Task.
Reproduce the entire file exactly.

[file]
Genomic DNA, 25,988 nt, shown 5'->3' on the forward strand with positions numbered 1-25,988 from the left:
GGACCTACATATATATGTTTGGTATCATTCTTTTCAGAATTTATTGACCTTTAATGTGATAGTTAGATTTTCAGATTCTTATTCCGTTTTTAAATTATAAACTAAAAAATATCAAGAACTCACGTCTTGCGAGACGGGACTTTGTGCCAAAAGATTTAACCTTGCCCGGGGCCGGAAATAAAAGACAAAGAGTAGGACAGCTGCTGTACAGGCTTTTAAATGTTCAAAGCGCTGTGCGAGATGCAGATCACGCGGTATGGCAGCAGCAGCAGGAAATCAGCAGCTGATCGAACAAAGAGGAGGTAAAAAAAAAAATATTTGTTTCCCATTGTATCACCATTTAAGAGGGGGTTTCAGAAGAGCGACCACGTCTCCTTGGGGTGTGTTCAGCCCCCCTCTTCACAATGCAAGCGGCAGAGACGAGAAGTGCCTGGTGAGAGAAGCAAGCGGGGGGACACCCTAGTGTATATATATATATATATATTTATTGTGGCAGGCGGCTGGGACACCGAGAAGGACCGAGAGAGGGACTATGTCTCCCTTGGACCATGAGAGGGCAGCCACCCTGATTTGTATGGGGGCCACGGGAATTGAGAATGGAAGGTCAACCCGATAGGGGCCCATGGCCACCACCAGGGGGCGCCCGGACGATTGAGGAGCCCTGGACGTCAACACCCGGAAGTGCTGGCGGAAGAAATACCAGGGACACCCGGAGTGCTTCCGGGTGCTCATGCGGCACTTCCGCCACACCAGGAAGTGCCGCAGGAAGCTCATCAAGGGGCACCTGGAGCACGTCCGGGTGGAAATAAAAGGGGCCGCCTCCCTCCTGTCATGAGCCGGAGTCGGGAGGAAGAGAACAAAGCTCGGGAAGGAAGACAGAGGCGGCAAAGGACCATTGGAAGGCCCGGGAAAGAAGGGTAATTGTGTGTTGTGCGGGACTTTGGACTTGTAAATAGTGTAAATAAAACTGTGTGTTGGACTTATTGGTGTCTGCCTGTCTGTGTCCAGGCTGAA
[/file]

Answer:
Genomic DNA, 25,988 nt, shown 5'->3' on the forward strand with positions numbered 1-25,988 from the left:
GGACCTACATATATATGTTTGGTATCATTCTTTTCAGAATTTATTGACCTTTAATGTGATAGTTAGATTTTCAGATTCTTATTCCGTTTTTAAATTATAAACTAAAAAATATCAAGAACTCACGTCTTGCGAGACGGGACTTTGTGCCAAAAGATTTAACCTTGCCCGGGGCCGGAAATAAAAGACAAAGAGTAGGACAGCTGCTGTACAGGCTTTTAAATGTTCAAAGCGCTGTGCGAGATGCAGATCACGCGGTATGGCAGCAGCAGCAGGAAATCAGCAGCTGATCGAACAAAGAGGAGGTAAAAAAAAAAATATTTGTTTCCCATTGTATCACCATTTAAGAGGGGGTTTCAGAAGAGCGACCACGTCTCCTTGGGGTGTGTTCAGCCCCCCTCTTCACAATGCAAGCGGCAGAGACGAGAAGTGCCTGGTGAGAGAAGCAAGCGGGGGGACACCCTAGTGTATATATATATATATATATTTATTGTGGCAGGCGGCTGGGACACCGAGAAGGACCGAGAGAGGGACTATGTCTCCCTTGGACCATGAGAGGGCAGCCACCCTGATTTGTATGGGGGCCACGGGAATTGAGAATGGAAGGTCAACCCGATAGGGGCCCATGGCCACCACCAGGGGGCGCCCGGACGATTGAGGAGCCCTGGACGTCAACACCCGGAAGTGCTGGCGGAAGAAATACCAGGGACACCCGGAGTGCTTCCGGGTGCTCATGCGGCACTTCCGCCACACCAGGAAGTGCCGCAGGAAGCTCATCAAGGGGCACCTGGAGCACGTCCGGGTGGAAATAAAAGGGGCCGCCTCCCTCCTGTCATGAGCCGGAGTCGGGAGGAAGAGAACAAAGCTCGGGAAGGAAGACAGAGGCGGCAAAGGACCATTGGAAGGCCCGGGAAAGAAGGGTAATTGTGTGTTGTGCGGGACTTTGGACTTGTAAATAGTGTAAATAAAACTGTGTGTTGGACTTATTGGTGTCTGCCTGTCTGTGTCCAGGCTGAA